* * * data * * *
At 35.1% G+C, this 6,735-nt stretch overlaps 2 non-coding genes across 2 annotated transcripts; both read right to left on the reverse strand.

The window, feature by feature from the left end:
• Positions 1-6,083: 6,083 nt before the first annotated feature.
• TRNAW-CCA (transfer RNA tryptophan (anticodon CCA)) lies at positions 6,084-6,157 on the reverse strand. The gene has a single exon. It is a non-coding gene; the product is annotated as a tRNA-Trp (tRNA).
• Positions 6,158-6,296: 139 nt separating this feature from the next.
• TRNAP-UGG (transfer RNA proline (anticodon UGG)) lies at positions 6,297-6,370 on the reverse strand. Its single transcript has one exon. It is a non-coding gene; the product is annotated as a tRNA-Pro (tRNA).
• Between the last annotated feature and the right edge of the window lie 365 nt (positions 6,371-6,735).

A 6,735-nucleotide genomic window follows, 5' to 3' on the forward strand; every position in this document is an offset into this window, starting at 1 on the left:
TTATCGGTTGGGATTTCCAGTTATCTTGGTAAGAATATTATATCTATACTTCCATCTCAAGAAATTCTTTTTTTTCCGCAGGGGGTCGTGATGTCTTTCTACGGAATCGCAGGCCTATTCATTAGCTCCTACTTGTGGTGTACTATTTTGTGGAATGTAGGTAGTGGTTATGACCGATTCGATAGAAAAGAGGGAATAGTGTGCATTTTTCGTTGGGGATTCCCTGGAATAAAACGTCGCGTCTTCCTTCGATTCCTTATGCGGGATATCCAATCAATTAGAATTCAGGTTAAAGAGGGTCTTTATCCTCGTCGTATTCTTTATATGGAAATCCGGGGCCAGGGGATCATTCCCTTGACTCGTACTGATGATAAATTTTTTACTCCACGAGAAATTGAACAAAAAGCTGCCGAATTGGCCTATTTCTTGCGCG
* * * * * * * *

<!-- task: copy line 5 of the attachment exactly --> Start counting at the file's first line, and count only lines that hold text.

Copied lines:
• Positions 6,158-6,296: 139 nt separating this feature from the next.